Professor Elena Korosteleva, Professor of International Politics at the School of Politics and International Relations was invited to participate at the 12th Core Group Meeting of the Munich Security Conference (MSC), organised in Minsk on 31 October-1 November 2018.
Addressing rising tensions between East and West, the Core Group Meeting of the Munich Security Conference (MSC) heard from Professor Elena Korosteleva, who is an expert on international governance and resilience. She told the meeting that the academic perspective is essential to overcoming some protracted political conflicts and to seeing a wider picture in search of solutions.
Organised in partnership with the Government of Belarus, the meeting is an exclusive gathering of heads of states and governments, prominent ministers and top-level international officials, of no more than 70 participants.
It was an unusual step for an academic to be invited to share expertise at the meeting, which normally involves off-the-record political discussions and diplomacy. As noted by the Minister of Foreign Affairs for Belarus, Vladimir Makei, ‘the Minsk forum succeeded in bringing together parties that would not normally sit at the same table’. This involved officials from Russia and Ukraine; Serbia and Kosovo; Azerbaijan and Armenia.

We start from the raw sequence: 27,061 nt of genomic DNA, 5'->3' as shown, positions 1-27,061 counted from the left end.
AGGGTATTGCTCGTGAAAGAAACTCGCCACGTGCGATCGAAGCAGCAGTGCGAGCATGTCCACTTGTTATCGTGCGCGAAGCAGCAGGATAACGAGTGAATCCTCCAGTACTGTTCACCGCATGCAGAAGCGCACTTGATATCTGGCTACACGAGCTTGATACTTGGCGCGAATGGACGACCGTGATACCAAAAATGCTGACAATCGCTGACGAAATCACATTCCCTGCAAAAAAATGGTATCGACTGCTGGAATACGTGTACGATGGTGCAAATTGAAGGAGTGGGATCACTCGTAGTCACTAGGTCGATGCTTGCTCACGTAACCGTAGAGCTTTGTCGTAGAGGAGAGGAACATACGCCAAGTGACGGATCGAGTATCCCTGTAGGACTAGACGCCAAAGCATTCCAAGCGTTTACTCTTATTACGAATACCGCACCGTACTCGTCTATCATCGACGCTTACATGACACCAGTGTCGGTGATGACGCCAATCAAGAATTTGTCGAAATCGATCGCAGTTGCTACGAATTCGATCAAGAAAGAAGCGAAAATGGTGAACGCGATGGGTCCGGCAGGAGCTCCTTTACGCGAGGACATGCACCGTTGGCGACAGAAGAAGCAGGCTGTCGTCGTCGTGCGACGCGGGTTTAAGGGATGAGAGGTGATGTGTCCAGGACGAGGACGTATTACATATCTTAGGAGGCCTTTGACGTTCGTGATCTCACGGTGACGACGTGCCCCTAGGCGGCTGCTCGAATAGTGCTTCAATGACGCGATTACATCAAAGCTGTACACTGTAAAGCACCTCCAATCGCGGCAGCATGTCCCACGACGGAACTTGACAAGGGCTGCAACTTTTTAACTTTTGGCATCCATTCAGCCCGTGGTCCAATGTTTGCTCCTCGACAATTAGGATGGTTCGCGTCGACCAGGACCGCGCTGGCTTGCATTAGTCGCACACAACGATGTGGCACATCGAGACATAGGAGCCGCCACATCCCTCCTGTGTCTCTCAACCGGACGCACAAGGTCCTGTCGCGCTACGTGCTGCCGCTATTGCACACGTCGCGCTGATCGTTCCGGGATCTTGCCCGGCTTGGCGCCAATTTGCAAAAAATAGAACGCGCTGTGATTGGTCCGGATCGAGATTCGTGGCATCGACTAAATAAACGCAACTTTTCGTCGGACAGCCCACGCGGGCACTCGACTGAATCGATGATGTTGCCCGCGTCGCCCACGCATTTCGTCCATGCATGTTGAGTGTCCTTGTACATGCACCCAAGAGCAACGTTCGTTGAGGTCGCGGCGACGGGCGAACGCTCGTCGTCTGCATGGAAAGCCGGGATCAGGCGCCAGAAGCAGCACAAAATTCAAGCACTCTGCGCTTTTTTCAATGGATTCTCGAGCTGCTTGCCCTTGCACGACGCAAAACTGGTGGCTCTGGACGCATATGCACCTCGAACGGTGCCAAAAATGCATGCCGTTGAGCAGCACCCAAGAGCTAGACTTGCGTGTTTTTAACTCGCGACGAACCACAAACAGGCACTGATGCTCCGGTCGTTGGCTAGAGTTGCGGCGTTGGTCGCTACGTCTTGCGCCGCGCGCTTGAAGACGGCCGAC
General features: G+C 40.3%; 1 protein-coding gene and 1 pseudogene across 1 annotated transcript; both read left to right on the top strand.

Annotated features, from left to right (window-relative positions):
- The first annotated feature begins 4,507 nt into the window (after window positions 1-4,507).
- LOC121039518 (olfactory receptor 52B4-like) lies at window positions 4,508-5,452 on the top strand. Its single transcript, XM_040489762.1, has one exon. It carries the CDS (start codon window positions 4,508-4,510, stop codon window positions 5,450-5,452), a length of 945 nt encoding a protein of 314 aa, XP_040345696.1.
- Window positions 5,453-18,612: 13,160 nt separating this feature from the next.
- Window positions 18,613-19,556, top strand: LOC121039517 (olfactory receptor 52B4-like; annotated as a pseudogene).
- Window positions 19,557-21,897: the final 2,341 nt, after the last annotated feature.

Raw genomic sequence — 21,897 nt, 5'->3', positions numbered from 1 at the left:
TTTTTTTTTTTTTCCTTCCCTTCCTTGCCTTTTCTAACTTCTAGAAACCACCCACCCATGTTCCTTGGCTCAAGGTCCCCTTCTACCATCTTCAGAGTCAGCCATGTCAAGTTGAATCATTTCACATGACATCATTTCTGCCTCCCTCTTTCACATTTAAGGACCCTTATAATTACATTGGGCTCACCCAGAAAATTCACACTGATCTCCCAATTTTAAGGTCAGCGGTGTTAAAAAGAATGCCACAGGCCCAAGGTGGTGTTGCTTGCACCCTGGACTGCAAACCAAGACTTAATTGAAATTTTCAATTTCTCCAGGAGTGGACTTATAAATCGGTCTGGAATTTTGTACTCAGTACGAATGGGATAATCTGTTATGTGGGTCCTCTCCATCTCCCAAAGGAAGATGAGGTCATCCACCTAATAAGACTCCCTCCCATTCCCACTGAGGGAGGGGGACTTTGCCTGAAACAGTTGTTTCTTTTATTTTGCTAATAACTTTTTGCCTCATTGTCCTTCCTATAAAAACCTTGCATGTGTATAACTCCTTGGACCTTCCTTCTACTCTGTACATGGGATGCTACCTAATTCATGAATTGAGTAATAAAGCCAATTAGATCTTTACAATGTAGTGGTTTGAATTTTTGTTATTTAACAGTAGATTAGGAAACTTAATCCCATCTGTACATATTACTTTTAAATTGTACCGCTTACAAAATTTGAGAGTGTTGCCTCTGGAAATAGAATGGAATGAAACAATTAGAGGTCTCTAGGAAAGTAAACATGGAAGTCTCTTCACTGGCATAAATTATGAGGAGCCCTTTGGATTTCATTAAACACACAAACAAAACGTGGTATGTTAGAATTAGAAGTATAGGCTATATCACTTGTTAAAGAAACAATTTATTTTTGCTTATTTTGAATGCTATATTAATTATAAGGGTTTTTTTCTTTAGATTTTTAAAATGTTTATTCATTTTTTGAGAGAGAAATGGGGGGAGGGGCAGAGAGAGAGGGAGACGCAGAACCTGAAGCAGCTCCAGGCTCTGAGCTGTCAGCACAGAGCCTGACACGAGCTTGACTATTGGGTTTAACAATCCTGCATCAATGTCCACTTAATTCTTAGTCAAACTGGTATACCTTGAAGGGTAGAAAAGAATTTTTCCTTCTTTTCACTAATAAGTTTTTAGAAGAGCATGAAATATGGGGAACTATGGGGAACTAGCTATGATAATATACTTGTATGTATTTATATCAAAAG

Professor Korosteleva, who leads the Global Challenges COMPASS research project and is Jean Monnet Chair in European Politics, shared her expertise on the emerging regional orders in wider Eurasia and the need for more a nuanced understanding of their cooperative potential to avoid future conflicts and to empower smaller states.
She said: ’Ambassador Ischinger, the MSC chairman, has noted that there is no such thing as unresolvable conflict. It is therefore important to use all measures to encourage dialogue and trust-building, in dealing with transnational security threats, illegal migration and regional conflicts. COMPASS project offers a neutral academic platform, and exchange of expertise to do just that’.